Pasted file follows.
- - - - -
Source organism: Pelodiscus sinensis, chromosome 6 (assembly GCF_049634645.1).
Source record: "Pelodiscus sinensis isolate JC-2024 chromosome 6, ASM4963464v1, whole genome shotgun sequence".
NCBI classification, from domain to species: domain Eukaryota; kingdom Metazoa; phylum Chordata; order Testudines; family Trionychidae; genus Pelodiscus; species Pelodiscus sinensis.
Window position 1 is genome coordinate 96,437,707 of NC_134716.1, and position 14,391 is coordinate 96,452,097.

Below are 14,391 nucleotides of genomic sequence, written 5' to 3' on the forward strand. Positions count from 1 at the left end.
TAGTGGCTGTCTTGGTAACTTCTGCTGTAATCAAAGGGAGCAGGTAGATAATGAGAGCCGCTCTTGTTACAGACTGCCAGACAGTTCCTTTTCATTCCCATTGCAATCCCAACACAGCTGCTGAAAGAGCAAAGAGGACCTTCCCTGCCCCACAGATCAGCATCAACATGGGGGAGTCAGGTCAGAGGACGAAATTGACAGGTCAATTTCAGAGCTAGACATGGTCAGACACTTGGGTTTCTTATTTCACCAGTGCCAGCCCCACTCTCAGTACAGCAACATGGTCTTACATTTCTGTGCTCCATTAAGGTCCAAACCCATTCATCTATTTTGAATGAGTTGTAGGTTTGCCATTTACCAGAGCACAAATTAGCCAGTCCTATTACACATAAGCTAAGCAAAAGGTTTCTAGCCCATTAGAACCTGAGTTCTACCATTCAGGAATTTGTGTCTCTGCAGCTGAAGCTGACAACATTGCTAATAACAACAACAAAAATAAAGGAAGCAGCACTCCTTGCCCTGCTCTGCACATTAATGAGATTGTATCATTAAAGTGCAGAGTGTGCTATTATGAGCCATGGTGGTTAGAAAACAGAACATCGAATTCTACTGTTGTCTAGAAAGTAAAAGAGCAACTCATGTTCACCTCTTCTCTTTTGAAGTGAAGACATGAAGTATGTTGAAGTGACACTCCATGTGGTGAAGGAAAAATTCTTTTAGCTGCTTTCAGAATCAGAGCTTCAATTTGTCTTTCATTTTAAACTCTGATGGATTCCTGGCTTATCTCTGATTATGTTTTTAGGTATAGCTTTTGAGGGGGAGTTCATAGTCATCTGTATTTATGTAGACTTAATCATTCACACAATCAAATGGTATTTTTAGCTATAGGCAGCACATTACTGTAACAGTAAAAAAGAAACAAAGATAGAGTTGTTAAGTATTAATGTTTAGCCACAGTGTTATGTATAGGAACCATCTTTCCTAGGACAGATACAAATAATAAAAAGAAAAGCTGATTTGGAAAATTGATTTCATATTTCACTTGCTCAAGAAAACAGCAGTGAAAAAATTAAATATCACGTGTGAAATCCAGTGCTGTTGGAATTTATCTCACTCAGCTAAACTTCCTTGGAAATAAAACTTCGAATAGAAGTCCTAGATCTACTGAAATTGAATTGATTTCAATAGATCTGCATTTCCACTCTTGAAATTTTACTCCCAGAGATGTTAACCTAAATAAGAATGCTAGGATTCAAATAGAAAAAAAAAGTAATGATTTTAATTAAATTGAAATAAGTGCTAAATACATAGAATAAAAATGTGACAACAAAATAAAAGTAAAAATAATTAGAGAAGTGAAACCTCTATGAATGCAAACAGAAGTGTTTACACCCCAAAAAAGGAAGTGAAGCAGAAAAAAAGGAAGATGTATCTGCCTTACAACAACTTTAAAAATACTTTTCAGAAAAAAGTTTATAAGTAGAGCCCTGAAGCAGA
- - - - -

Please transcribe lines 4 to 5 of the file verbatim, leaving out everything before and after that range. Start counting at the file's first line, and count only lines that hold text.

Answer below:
Window position 1 is genome coordinate 96,437,707 of NC_134716.1, and position 14,391 is coordinate 96,452,097.

Below are 14,391 nucleotides of genomic sequence, written 5' to 3' on the forward strand. Positions count from 1 at the left end.